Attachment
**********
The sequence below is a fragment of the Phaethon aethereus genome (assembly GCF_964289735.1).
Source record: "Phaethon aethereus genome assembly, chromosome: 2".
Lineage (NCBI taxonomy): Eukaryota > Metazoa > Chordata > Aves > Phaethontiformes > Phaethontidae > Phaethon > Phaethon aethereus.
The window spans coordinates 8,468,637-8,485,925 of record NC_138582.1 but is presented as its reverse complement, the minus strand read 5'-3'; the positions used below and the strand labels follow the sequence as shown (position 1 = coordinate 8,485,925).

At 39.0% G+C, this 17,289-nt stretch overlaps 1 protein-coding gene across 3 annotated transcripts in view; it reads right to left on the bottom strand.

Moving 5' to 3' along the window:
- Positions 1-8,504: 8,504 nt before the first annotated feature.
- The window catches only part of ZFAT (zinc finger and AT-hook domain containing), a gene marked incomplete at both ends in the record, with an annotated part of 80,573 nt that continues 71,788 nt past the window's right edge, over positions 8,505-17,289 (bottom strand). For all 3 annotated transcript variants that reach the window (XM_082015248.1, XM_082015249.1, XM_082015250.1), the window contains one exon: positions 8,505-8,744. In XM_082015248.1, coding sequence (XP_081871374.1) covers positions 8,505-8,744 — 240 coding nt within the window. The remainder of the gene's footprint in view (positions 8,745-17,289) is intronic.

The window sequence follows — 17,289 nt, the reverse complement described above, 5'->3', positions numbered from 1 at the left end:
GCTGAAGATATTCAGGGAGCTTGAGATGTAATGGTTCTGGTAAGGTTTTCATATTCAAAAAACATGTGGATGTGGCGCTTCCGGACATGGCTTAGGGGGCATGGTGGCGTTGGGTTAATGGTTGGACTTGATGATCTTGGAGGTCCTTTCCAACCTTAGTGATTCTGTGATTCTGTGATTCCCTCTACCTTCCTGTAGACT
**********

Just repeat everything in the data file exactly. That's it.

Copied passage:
The sequence below is a fragment of the Phaethon aethereus genome (assembly GCF_964289735.1).
Source record: "Phaethon aethereus genome assembly, chromosome: 2".
Lineage (NCBI taxonomy): Eukaryota > Metazoa > Chordata > Aves > Phaethontiformes > Phaethontidae > Phaethon > Phaethon aethereus.
The window spans coordinates 8,468,637-8,485,925 of record NC_138582.1 but is presented as its reverse complement, the minus strand read 5'-3'; the positions used below and the strand labels follow the sequence as shown (position 1 = coordinate 8,485,925).

At 39.0% G+C, this 17,289-nt stretch overlaps 1 protein-coding gene across 3 annotated transcripts in view; it reads right to left on the bottom strand.

Moving 5' to 3' along the window:
- Positions 1-8,504: 8,504 nt before the first annotated feature.
- The window catches only part of ZFAT (zinc finger and AT-hook domain containing), a gene marked incomplete at both ends in the record, with an annotated part of 80,573 nt that continues 71,788 nt past the window's right edge, over positions 8,505-17,289 (bottom strand). For all 3 annotated transcript variants that reach the window (XM_082015248.1, XM_082015249.1, XM_082015250.1), the window contains one exon: positions 8,505-8,744. In XM_082015248.1, coding sequence (XP_081871374.1) covers positions 8,505-8,744 — 240 coding nt within the window. The remainder of the gene's footprint in view (positions 8,745-17,289) is intronic.

The window sequence follows — 17,289 nt, the reverse complement described above, 5'->3', positions numbered from 1 at the left end:
GCTGAAGATATTCAGGGAGCTTGAGATGTAATGGTTCTGGTAAGGTTTTCATATTCAAAAAACATGTGGATGTGGCGCTTCCGGACATGGCTTAGGGGGCATGGTGGCGTTGGGTTAATGGTTGGACTTGATGATCTTGGAGGTCCTTTCCAACCTTAGTGATTCTGTGATTCTGTGATTCCCTCTACCTTCCTGTAGACT